Learn more from Dr. Cynthia Pina's dissertation. She discusses key elements of andragogy in her dissertation, "Changing Perceptions about Professional Development: An Action Research Study Using Andragogy for Educators' Professional Development."

2-Applying Hattie's Research Meta-Analyses to Adult Learners​

In regards to Hattie's work, I'm not sure I agree with your point that it was a meta-analysis of K-12 research alone. In fact, he cites a few studies that are from beyond K-12. In fact, Hattie says this himself:
"Although it is the case that most are derived from the K-12 sector, there are still many from the postsecondary sector, and the argument of this article is that the underlying messages underlying successful innovations are quite similar across the sectors" 
Source: Read Hattie's article
So, it may be safe to say that Hattie put out a wide net that didn't limit his research to K-12 only. This, in fact, has resulted in some of the criticism he's faced. At which point, I like to look at the research studies using Visible Learning's Meta X database and read the studies themselves. You can "google" anything these days, including copies of the actual studies. 

To be honest, I have managed to find every study I have gone after. Whether it makes sense or not, well, to apply it to K-12, that's the argument of effect sizes and category errors that others more familiar with research methodologies than I have examined.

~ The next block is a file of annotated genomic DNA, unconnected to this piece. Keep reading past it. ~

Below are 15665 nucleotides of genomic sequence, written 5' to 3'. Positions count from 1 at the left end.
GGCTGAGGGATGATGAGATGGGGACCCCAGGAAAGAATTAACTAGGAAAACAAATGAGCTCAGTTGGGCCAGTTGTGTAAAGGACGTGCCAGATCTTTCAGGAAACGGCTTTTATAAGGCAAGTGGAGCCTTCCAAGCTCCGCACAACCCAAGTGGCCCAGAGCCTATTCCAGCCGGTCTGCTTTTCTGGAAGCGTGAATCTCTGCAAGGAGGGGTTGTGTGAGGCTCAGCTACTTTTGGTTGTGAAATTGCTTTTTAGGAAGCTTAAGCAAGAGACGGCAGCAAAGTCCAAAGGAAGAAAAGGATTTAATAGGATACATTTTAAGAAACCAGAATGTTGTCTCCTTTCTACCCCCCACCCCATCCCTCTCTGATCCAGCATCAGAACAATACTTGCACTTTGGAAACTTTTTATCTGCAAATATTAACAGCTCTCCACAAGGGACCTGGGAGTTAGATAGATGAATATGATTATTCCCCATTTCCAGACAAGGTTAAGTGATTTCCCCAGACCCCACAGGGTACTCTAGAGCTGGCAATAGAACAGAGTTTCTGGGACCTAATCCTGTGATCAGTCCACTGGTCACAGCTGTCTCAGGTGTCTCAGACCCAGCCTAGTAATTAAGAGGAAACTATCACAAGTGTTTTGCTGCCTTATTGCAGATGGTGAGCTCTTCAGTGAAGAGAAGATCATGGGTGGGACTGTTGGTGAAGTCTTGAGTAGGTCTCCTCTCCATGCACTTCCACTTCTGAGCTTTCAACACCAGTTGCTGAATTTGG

3-Effect of Jigsaw Approach's Three Phases on Adult Learners​

The Jigsaw approach has a significant effect size. Jigsaw method (read more) has a lot of proponents and research to support it. When looking at various strategies that work, a question to ask is, "Would this work with adult learners?" The answer for me, based on my own observation, was, "Yes, it appeared to and didn't seem to impede knowledge acquisition." A quick search online for research on the use of the jigsaw approach with adult learners seems to suggest this:
You may want to look for some more info on the impact, but I suspect that as Hattie says above, this strategy works.

4-Social Metacognition and Jigsaw​

"Social metacognition distributes metacognitive responsibilities across group members, makes metacognition visible to facilitate learning, and improves individual cognitive processes" says this research study on the subject. I imagine that jigsaw's approach where participants go back to the expert groups to share their homegroup's reflections falls into this category of "social metacognition."

Your question, whether you can get the same results via self-reflection as what jigsaw participants do when they do their final return to expert groups, well, I'm not sure. That might make for an interesting action research study. Benefits may vary with how familiar adults are with meta-cognition, jigsaw, and the quality of relationships in the group. Relationships are improved among K-12 students jigsaw homegroup, so we may see similar effects for adults. More study is needed.

Thanks for such great questions, Derek!

Everything posted on Miguel Guhlin's blogs/wikis are his personal opinion and do not necessarily represent the views of his employer(s) or its clients. Read Full Disclosure